The San Francisco 49ers and SAP have extended their partnership to transform the way that professional sports organisations use data and analytics to enhance the in-venue sports and entertainment experience.
The latest co-innovation project from the long-time partners is a first-of-its-kind venue management solution called ‘Executive Huddle’.
Powered by SAP Leonardo and Analytics, Executive Huddle provides the 49ers’ business strategy and analytics team with real-time data and visualisations spanning multiple data sources, to track, sense and respond in-the-moment to optimise operations and enhance the fan experience during games.
Housed in a suite overlooking the field at Levi’s Stadium, and accessible via mobile devices, Executive Huddle pulls real-time data from nine different sources, including attendance, parking, food and beverage, retail, ticketing, social media and more.
Data visualisations are displayed on interactive screens, allowing team officials to identify an issue or opportunity, act on it, and see immediate results across venue operations and the fan experience.
Using Executive Huddle, team management can identify specific areas of the stadium, as well as benchmark real-time data against past games and seasons for a more contextual view of their operations.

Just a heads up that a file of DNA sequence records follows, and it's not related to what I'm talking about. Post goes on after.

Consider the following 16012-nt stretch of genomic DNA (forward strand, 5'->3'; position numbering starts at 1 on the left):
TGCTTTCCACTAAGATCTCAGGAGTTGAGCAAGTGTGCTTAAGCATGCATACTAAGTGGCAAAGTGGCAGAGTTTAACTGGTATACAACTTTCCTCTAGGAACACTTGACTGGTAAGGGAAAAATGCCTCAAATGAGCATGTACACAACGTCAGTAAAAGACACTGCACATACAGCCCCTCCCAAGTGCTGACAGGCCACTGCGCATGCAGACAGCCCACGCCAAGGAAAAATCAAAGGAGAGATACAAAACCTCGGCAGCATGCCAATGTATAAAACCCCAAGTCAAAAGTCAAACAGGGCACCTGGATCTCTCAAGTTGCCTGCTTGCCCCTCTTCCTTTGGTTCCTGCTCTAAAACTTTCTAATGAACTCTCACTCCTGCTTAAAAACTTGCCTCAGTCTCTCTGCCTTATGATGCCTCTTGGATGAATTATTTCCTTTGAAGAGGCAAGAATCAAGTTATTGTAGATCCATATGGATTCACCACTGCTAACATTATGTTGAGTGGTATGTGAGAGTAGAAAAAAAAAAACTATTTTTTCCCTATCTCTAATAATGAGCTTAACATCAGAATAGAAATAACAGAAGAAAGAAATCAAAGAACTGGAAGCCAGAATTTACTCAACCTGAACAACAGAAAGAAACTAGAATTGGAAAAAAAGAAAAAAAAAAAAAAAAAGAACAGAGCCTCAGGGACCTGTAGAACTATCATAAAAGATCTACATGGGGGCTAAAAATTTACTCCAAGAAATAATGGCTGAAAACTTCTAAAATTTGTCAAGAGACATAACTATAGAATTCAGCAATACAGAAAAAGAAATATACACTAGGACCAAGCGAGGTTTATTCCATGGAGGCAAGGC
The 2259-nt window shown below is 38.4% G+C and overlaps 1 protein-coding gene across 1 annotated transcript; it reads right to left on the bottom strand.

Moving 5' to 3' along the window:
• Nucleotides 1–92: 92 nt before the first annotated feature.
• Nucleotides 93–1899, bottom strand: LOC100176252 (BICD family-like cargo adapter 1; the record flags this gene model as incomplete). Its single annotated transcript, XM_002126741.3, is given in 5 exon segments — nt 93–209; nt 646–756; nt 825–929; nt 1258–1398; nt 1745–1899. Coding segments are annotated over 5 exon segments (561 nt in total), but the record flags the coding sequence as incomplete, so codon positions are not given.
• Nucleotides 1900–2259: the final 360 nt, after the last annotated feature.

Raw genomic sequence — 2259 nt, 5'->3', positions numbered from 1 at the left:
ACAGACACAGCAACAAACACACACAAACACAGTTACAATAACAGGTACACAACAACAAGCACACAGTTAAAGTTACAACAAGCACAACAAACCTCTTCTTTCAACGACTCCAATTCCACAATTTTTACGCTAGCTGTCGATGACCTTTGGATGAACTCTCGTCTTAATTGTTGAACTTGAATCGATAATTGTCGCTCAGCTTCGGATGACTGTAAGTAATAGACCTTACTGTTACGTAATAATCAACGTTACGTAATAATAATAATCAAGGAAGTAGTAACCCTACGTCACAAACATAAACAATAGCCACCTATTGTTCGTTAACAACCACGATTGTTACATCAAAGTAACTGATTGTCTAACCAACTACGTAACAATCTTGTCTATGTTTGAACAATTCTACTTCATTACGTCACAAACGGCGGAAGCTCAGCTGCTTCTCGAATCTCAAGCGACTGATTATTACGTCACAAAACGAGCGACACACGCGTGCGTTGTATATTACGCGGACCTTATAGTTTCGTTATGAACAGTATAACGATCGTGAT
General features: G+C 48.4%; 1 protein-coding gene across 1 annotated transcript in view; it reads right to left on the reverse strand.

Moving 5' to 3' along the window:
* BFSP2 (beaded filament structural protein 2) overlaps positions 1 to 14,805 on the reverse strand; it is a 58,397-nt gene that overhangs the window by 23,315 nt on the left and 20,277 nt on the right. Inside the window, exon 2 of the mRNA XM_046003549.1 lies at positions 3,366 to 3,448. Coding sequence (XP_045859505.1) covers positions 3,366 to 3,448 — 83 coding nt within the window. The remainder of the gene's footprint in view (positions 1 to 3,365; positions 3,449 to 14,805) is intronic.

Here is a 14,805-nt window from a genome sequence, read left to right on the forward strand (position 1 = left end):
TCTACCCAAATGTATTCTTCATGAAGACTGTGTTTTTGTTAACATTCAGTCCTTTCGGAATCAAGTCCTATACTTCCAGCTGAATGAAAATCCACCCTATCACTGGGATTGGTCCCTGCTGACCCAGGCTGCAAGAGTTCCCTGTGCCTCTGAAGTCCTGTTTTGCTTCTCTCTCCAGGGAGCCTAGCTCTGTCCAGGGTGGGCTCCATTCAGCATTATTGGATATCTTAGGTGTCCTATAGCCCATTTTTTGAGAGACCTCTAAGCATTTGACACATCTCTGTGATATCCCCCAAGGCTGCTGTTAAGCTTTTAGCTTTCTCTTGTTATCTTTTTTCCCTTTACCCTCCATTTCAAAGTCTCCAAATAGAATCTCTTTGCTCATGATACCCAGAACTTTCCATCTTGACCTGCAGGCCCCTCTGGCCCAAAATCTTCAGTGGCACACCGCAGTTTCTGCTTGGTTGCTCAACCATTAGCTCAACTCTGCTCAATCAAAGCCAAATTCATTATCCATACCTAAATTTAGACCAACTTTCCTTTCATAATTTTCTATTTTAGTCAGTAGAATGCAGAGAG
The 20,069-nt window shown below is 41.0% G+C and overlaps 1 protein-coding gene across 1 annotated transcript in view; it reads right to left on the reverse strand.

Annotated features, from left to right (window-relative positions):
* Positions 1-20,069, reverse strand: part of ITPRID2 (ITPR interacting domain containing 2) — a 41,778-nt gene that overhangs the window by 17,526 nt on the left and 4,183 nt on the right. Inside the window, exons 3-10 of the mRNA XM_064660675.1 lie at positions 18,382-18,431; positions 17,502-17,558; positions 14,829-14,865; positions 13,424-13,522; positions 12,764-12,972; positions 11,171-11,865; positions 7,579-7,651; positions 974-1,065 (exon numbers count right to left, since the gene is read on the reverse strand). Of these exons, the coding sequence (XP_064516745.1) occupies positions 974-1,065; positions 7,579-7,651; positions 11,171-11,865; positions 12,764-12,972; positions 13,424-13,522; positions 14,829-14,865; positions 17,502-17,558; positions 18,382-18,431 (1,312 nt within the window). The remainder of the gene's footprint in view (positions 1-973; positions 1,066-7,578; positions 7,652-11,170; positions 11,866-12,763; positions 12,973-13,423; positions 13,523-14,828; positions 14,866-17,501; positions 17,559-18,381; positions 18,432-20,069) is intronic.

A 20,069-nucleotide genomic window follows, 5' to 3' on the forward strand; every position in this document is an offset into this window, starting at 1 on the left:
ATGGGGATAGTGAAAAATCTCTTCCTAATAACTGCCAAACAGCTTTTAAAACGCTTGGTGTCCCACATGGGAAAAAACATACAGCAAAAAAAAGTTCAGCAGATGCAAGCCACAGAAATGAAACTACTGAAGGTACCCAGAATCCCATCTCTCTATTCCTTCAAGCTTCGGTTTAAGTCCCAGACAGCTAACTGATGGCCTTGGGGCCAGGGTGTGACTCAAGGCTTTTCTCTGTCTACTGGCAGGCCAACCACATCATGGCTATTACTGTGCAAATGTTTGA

“Around the world, SAP is helping professional sports teams and venues simplify their business operations to become more efficient, profitable and successful,” said Mike Flannagan, senior vice president, SAP Leonardo and Analytics.
“Executive Huddle represents a transformative shift in the way that real-time data can be utilised by teams and venues to create value and impact in the moment.
“For the first time, the 49ers are able to access real-time data and insights and call audibles during games to optimise their operations while ensuring higher fan satisfaction at the stadium.”
Following testing during the pre-season, Executive Huddle has been fully operational for all home games since the start of the regular season and is already delivering results.
For example, examining ticket data has allowed the 49ers to see how fans are entering the stadium, and subsequently decrease waiting times by working with staff on the ground to direct fans to the appropriate gates.
“It takes a lot of coordination to operate a 1.85M square foot building that, on game days, employs over 3,500 individuals, many of whom are temporary part-time or seasonal workers,” said Jim Mercurio, 49ers vice president of stadium operations and Levi’s Stadium general manager.
“We leverage multiple platforms to manage parking and traffic solutions for over 15,000 cars, entry and egress through hundreds of access points for 70,000 fans, and concessions and retail stands with 600-plus points of sale, among other critical services.
“Having a single resource to aggregate all those data points is a valuable asset to our commitment to ensure all Levi’s Stadium guests have a great experience.”